Vol 37 | Num 10 | Jul 4, 2012
Article by Julie Ball
As we reach the Independence Day Holiday, the fishing trend is transitioning into mid-summer mode. Many species are available, so the holiday should provide some notable catches.
The flounder action rebounded again last week, with good catches coming from most of the usual flounder spots around the lower Bay. A nice class of flatfish, with many ranging to over 22-inches, and a few doormats pushing to over 7-pounds, are keeping flounder anglers content. The bigger fish are falling for live bait presented near structure, and 2-ounce jig heads adorned with plastics or Gulps are working well for jigging around the rocks and pilings.
Keith Cole of Virginia Beach enticed a huge 12-pound doormat while working these areas with live bait last week. Strip baits are also producing some decent fish drifting on the outgoing tide, especially near the 1st Island of the CBBT. Good hauls came in from within Rudee Inlet last week, where anglers lined the rails to get in on the action.
Cobia action was still good last week, but lots of smaller fish are stealing the scene since the rain the previous week. Sight casters are still working hard for their fish, while chummers were having better luck last week with a few fish pushing to over 50-pounds. Boats that offered chum slicks across the Inner Middle grounds and Latimer Shoal areas found the best results on cut bait. Those working the Nine-foot and Nautilus shoals also found a mix of red drum and sharks among the cobia.
Red drum are also spreading out into the lower Bay providing incidental by-catches for those bottom fishing around the Bay Bridge Tunnel, and even pier fishing at the 1st Island.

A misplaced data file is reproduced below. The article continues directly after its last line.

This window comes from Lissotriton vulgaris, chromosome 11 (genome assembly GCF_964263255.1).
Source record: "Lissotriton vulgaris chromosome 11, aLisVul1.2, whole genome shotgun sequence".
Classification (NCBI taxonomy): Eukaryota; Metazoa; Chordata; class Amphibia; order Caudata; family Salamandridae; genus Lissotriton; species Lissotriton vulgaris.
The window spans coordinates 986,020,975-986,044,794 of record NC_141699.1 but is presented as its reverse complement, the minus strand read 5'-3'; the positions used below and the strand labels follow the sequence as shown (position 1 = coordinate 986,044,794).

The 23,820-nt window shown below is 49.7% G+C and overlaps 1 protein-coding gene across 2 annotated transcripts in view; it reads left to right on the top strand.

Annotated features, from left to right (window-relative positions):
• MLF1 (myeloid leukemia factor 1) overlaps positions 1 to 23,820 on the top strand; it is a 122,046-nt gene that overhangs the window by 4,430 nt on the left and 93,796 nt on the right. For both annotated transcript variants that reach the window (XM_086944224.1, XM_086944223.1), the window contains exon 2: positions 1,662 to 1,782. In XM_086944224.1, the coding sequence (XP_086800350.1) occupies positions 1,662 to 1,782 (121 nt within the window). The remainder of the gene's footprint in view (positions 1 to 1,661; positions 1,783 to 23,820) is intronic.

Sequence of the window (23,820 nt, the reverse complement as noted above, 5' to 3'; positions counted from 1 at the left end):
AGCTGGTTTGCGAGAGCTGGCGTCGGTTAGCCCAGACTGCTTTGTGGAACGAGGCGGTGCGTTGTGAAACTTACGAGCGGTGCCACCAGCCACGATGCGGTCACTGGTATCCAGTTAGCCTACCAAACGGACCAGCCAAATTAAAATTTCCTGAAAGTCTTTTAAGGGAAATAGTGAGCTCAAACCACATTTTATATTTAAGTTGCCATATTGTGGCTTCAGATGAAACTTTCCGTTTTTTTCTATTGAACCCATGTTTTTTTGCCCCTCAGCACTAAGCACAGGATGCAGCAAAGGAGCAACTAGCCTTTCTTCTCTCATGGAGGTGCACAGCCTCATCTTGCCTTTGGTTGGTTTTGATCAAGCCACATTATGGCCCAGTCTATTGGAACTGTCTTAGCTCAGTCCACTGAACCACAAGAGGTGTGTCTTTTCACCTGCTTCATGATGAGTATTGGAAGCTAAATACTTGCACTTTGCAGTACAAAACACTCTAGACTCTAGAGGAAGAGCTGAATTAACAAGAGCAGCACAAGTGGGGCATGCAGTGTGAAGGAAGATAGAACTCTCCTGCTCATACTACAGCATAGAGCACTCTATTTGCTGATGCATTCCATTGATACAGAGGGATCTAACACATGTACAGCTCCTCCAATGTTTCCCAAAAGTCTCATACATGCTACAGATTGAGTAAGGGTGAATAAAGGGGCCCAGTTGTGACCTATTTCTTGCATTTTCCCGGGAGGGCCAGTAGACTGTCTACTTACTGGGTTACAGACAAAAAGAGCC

The Spanish mackerel scene is hot right now. Folks trolling the Virginia Beach shorelines are finding good limits of big Spanish mackerel and a smattering of Tailor bluefish. Small silver and gold spoons weighted with in-line sinkers or planers will do the trick while trolled in anywhere from 18 to 30 feet of water from Cape Henry to Sandbridge.
Black tip sharks ranging from 2 to 4-feet long are also providing some good action for anglers chumming around 2-miles off the oceanfront area.
Spadefish are pretty much everywhere right now. The Chesapeake Light Tower and Reef along with the CBBT are giving up good numbers of decent fish, with a few exceeding 7-pounds.
Sheepshead anglers are finding takers along the entire span of the CBBT using crab, fiddlers and clams. Lots of patience is the secret to a successful sheep trip. A good showing of nice triggerfish in the same areas and on many inshore wrecks is also keeping things interesting.
Spot are available in both the Rudee and Lynnhaven Inlets, and croaker are an easy target throughout the lower Bay. Some hardheads are pushing to 1.5-pounds near the Bay Bridge Tunnel and the Cell. Croaker also made their debut in the back waters of Oyster, where tarpon sightings also continue to taunt anglers.
Amberjack are a good bet at the southern towers and some offshore wrecks such as the Triangles and the Ricks and Hanks wrecks. Live bait is working well, while jigs are also a good alternative.
Deep droppers are still finding plenty of nice tilefish, wreckfish, and blackbelly rosefish in deeper water near the Norfolk Canyon. Some nice sea bass are available on many local wrecks as well as scattered among catches of blueline tilefish in deeper water.
The offshore season is offering great options right now with yellowfin tuna action at the top of the list. Plenty of yellowfin ranging up to 65-pounds, along with some tackle-busting bigeye tuna are making it a great season so far. Bluefin tuna are also adding to the menu. Some nice gaffer dolphin and wahoo are also around. A 122-pound wahoo caught last weekend is now pending as the new state record. The massive fish was boated aboard the “Teaser” out of Wachapreague by angler Susan Nelson of Whiteford, MD.
Dr. Julie Ball is the I.G.F.A representative for Virginia Beach. For more information, go to www.drjball.com.